While it wasn't the main point of my vacation, I was certainly glad to have a chance to visit Toronto again last week. I'm having a little trouble reconstructing my journeys there. I lived there from 1993-94 while doing a Masters at UT. Then I visited roughly once a year with the last major trip being in 1997 (a while after my mother died and my brother and I had wrapped up her affairs) to go to a conference, as well as get some solace from friends still in Toronto. Then there was a long period when I didn't visit, as I finished my studies at Northwestern and began full-time work in transportation planning. I think my next trip was around 2002 or 2003 (after we had returned from living in New York), though the only passport stamp is for Jan. 2004. That just seems a bit unlikely that I would have visited Toronto in January, esp. as I would have just gotten back from visiting DC for TRB. On the other hand, my wife was 5 months' pregnant and maybe we just thought this would be the last major vacation we would get for a while (which is sort of true and also not true as we headed off to Europe (with our son) in July 2005). But we didn't have a vacation without the kid(s) for years afterwards. So perhaps 2004 was my last visit until last year (2012). I do recall that it was grey and chilly. I also remember meeting my friend Annika and her husband, Ric. I only remember that my wife didn't really think Toronto was much like Chicago, despite what everyone says...
Anyway, I actually started making trips to Victoria and Vancouver in 2010 and 2011 before taking a position here. I had two opportunities to get to Toronto in 2012, but only one of them panned out. That trip was basically a training session. While I did manage to sneak out in the evenings to see the revamped AGO (Wed.) and ROM (Fri.)* and then I saw Anthony and Cleopatra on Thurs., I didn't really have much of a sense of what the city was like anymore. I stayed an extra day at Annika's, but then we went out to the McMichael collection in Kleinburg, so I still didn't really experience the city.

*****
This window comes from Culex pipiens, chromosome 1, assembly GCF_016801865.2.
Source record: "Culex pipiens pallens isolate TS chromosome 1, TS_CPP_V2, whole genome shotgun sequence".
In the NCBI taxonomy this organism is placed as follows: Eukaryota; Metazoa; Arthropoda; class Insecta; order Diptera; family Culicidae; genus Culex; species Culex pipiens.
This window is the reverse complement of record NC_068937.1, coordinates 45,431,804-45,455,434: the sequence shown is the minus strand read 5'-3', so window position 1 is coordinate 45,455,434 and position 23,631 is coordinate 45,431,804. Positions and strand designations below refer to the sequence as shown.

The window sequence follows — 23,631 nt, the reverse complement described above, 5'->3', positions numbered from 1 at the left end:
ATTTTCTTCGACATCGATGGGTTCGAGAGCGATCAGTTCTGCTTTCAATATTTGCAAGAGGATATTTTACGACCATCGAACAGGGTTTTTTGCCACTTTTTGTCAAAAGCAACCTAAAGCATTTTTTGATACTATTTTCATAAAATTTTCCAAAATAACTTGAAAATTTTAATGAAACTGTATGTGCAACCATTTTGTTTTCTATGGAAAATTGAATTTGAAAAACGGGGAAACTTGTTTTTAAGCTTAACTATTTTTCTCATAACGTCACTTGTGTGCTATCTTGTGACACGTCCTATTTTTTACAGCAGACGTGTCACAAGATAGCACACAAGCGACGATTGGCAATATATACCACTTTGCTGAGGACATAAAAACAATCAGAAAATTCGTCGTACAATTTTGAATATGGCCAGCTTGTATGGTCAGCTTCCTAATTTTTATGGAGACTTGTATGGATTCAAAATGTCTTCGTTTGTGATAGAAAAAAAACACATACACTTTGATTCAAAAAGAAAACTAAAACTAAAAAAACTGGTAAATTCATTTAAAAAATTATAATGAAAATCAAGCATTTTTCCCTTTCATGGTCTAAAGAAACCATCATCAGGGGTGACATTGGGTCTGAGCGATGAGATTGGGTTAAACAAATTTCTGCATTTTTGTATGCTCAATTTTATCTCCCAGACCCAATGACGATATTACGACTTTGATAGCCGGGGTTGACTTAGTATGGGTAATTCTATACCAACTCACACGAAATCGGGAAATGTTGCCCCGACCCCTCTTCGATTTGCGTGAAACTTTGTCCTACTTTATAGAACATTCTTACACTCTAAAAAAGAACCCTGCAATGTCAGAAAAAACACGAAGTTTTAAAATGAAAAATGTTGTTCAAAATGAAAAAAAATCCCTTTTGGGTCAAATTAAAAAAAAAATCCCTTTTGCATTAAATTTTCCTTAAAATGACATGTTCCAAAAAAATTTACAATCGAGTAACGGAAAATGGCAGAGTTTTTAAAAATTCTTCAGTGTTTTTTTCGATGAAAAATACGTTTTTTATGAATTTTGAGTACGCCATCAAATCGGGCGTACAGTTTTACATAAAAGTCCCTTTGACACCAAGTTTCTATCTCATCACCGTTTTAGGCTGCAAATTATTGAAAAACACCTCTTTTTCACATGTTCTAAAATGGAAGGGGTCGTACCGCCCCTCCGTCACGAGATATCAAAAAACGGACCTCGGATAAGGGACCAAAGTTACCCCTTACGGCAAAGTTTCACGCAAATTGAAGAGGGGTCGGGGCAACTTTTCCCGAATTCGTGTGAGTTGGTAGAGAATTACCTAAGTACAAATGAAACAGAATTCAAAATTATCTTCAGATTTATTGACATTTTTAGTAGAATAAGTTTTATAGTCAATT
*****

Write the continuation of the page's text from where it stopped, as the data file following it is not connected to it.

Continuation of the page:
Last week was my first time with a lot of time, relatively speaking, to explore the city during the day. I landed in the afternoon and it took forever to get to the hotel. I really can't remember Toronto traffic being that bad, but it is quite gridlocked. Some of this has to do with summer construction and some is just due to relatively inefficient land-use patterns. I noticed how many more people were cycling than in 1993-94, despite having a mayor who has more or less declared war on cyclists.
I didn't really have a lot of time Wed., but I did go back to AGO and then grabbed some food in the Kensington Market/Chinatown area. That started to bring me back. I did come through that area a fair bit as a grad. student. Thurs. I wandered around the most. I went on the Queen St. streetcar, though I didn't really have time to wander into all the funky little shops. I then went up to the Toronto Reference Library and did a bit of research. I checked out Yonge and Bloor, which didn't seem terribly different (even a couple of the book stores I used to go to are still there). I spent some time at Spadina and Bloor, which has changed quite a bit. I checked out the Ai Weiwei statues on display at Nathan Philips Square near the City Hall. Finally I wandered through the Annex and ended up meeting some folks from HDR for dinner.